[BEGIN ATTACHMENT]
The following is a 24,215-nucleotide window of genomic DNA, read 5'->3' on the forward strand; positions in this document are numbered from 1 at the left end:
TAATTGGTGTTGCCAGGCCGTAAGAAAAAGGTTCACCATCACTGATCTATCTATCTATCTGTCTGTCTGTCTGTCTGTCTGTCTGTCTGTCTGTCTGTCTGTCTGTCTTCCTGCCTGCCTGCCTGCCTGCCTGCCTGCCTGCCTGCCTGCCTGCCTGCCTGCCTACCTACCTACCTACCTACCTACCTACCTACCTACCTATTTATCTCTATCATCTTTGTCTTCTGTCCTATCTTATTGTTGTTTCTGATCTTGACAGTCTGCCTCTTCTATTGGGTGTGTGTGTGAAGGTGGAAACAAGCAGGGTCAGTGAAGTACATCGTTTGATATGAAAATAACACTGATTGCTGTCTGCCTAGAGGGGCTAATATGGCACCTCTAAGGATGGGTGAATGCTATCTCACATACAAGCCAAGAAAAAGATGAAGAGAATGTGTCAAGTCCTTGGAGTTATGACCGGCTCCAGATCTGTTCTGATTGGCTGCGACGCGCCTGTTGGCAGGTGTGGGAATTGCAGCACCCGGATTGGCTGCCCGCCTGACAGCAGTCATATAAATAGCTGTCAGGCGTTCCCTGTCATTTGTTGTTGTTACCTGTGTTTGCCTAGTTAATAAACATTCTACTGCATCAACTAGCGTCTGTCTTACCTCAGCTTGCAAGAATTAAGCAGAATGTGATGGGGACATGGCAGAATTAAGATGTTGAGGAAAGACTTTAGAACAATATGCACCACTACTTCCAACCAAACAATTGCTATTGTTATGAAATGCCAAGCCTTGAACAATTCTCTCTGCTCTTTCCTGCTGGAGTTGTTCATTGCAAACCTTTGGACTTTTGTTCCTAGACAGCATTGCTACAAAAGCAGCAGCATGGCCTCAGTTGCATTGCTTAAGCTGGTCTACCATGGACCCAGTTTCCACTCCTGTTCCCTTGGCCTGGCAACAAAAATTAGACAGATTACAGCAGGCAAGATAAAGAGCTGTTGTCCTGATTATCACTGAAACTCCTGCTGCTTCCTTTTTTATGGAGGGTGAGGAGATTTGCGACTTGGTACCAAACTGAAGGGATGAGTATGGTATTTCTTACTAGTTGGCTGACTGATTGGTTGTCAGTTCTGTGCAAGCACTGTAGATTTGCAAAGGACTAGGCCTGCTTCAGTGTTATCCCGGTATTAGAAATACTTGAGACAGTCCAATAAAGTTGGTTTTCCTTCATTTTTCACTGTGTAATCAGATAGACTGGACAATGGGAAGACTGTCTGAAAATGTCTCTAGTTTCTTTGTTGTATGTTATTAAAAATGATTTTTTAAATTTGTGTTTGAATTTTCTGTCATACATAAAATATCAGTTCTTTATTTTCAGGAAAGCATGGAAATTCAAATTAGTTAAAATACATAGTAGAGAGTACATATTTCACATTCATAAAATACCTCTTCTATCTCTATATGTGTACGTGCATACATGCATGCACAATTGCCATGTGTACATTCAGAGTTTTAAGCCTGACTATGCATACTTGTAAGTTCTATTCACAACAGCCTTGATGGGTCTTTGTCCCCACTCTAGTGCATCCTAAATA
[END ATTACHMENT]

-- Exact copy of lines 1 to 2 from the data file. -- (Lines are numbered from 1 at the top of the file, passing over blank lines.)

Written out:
The following is a 24,215-nucleotide window of genomic DNA, read 5'->3' on the forward strand; positions in this document are numbered from 1 at the left end:
TAATTGGTGTTGCCAGGCCGTAAGAAAAAGGTTCACCATCACTGATCTATCTATCTATCTGTCTGTCTGTCTGTCTGTCTGTCTGTCTGTCTGTCTGTCTGTCTGTCTTCCTGCCTGCCTGCCTGCCTGCCTGCCTGCCTGCCTGCCTGCCTGCCTGCCTGCCTACCTACCTACCTACCTACCTACCTACCTACCTACCTATTTATCTCTATCATCTTTGTCTTCTGTCCTATCTTATTGTTGTTTCTGATCTTGACAGTCTGCCTCTTCTATTGGGTGTGTGTGTGAAGGTGGAAACAAGCAGGGTCAGTGAAGTACATCGTTTGATATGAAAATAACACTGATTGCTGTCTGCCTAGAGGGGCTAATATGGCACCTCTAAGGATGGGTGAATGCTATCTCACATACAAGCCAAGAAAAAGATGAAGAGAATGTGTCAAGTCCTTGGAGTTATGACCGGCTCCAGATCTGTTCTGATTGGCTGCGACGCGCCTGTTGGCAGGTGTGGGAATTGCAGCACCCGGATTGGCTGCCCGCCTGACAGCAGTCATATAAATAGCTGTCAGGCGTTCCCTGTCATTTGTTGTTGTTACCTGTGTTTGCCTAGTTAATAAACATTCTACTGCATCAACTAGCGTCTGTCTTACCTCAGCTTGCAAGAATTAAGCAGAATGTGATGGGGACATGGCAGAATTAAGATGTTGAGGAAAGACTTTAGAACAATATGCACCACTACTTCCAACCAAACAATTGCTATTGTTATGAAATGCCAAGCCTTGAACAATTCTCTCTGCTCTTTCCTGCTGGAGTTGTTCATTGCAAACCTTTGGACTTTTGTTCCTAGACAGCATTGCTACAAAAGCAGCAGCATGGCCTCAGTTGCATTGCTTAAGCTGGTCTACCATGGACCCAGTTTCCACTCCTGTTCCCTTGGCCTGGCAACAAAAATTAGACAGATTACAGCAGGCAAGATAAAGAGCTGTTGTCCTGATTATCACTGAAACTCCTGCTGCTTCCTTTTTTATGGAGGGTGAGGAGATTTGCGACTTGGTACCAAACTGAAGGGATGAGTATGGTATTTCTTACTAGTTGGCTGACTGATTGGTTGTCAGTTCTGTGCAAGCACTGTAGATTTGCAAAGGACTAGGCCTGCTTCAGTGTTATCCCGGTATTAGAAATACTTGAGACAGTCCAATAAAGTTGGTTTTCCTTCATTTTTCACTGTGTAATCAGATAGACTGGACAATGGGAAGACTGTCTGAAAATGTCTCTAGTTTCTTTGTTGTATGTTATTAAAAATGATTTTTTAAATTTGTGTTTGAATTTTCTGTCATACATAAAATATCAGTTCTTTATTTTCAGGAAAGCATGGAAATTCAAATTAGTTAAAATACATAGTAGAGAGTACATATTTCACATTCATAAAATACCTCTTCTATCTCTATATGTGTACGTGCATACATGCATGCACAATTGCCATGTGTACATTCAGAGTTTTAAGCCTGACTATGCATACTTGTAAGTTCTATTCACAACAGCCTTGATGGGTCTTTGTCCCCACTCTAGTGCATCCTAAATA